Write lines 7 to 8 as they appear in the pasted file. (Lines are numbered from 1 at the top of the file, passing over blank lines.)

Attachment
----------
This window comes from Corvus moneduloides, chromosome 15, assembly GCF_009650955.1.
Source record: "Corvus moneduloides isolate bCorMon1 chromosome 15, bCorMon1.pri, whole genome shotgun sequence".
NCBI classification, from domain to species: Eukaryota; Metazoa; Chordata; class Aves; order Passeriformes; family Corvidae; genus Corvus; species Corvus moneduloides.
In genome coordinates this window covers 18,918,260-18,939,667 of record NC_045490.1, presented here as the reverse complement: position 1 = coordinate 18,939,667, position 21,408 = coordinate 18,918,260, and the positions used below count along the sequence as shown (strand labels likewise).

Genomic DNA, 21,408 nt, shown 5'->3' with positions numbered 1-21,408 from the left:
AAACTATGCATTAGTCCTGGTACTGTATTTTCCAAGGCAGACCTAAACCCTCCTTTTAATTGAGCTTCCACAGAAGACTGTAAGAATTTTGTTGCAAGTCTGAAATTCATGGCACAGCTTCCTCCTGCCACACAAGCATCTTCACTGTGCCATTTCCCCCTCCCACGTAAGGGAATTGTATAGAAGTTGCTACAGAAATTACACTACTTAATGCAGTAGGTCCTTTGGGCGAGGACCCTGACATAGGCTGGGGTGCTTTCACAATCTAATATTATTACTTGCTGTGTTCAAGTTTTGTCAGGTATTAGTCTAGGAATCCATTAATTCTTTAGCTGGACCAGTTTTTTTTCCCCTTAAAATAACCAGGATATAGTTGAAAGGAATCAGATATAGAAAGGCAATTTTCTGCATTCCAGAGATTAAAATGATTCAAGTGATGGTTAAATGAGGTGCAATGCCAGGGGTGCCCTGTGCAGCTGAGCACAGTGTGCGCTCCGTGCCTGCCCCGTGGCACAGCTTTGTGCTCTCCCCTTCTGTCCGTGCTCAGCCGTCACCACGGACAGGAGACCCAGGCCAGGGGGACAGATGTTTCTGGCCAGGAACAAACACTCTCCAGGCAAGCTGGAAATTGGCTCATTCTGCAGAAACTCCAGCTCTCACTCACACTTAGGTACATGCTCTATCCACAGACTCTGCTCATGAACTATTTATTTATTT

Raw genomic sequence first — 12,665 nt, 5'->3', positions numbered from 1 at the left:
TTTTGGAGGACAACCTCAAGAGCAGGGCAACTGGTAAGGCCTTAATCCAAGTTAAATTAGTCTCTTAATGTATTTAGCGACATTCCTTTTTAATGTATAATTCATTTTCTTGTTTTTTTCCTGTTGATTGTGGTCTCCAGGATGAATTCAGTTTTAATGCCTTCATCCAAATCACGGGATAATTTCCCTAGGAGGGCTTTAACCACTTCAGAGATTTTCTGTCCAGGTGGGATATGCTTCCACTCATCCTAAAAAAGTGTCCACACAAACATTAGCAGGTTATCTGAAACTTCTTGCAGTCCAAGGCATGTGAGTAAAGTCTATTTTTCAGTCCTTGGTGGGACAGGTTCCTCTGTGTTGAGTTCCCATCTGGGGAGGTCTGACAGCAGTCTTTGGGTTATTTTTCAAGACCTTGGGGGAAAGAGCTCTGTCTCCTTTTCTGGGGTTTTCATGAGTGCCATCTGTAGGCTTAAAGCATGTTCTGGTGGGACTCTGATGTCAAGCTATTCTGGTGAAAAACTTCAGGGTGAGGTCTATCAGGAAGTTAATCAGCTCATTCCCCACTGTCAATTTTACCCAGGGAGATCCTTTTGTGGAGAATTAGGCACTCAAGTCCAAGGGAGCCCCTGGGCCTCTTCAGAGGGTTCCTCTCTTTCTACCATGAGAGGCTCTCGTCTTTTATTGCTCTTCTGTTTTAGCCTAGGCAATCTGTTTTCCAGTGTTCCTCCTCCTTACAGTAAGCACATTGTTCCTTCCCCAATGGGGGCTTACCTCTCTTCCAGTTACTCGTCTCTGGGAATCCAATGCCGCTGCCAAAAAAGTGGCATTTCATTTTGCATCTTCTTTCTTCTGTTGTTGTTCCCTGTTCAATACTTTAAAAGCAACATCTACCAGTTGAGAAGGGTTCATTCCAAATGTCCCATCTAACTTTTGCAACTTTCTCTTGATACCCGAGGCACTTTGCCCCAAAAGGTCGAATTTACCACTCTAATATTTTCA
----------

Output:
Raw genomic sequence first — 12,665 nt, 5'->3', positions numbered from 1 at the left:
TTTTGGAGGACAACCTCAAGAGCAGGGCAACTGGTAAGGCCTTAATCCAAGTTAAATTAGTCTCTTAATGTATTTAGCGACATTCCTTTTTAATGTATAATTCATTTTCTTGTTTTTTTCCTGTTGATTGTGGTCTCCAGGATGAATTCAGTTTTAATGCCTTCATCCAAATCACGGGATAATTTCCCTAGGAGGGCTTTAACCACTTCAGAGATTTTCTGTCCAGGTGGGATATGCTTCCACTCATCCTAAAAAAGTGTCCACACAAACATTAGCAGGTTATCTGAAACTTCTTGCAGTCCAAGGCATGTGAGTAAAGTCTATTTTTCAGTCCTTGGTGGGACAGGTTCCTCTGTGTTGAGTTCCCATCTGGGGAGGTCTGACAGCAGTCTTTGGGTTATTTTTCAAGACCTTGGGGGAAAGAGCTCTGTCTCCTTTTCTGGGGTTTTCATGAGTGCCATCTGTAGGCTTAAAGCATGTTCTGGTGGGACTCTGATGTCAAGCTATTCTGGTGAAAAACTTCAGGGTGAGGTCTATCAGGAAGTTAATCAGCTCATTCCCCACTGTCAATTTTACCCAGGGAGATCCTTTTGTGGAGAATTAGGCACTCAAGTCCAAGGGAGCCCCTGGGCCTCTTCAGAGGGTTCCTCTCTTTCTACCATGAGAGGCTCTCGTCTTTTATTGCTCTTCTGTTTTAGCCTAGGCAATCTGTTTTCCAGTGTTCCTCCTCCTTACAGTAAGCACATTGTTCCTTCCCCAATGGGGGCTTACCTCTCTTCCAGTTACTCGTCTCTGGGAATCCAATGCCGCTGCCAAAAAAGTGGCATTTCATTTTGCATCTTCTTTCTTCTGTTGTTGTTCCCTGTTCAATACTTTAAAAGCAACATCTACCAGTTGAGAAGGGTTCATTCCAAATGTCCCATCTAACTTTTGCAACTTTCTCTTGATACCCGAGGCACTTTGCCCCAAAAGGTCGAATTTACCACTCTAATATTTTCA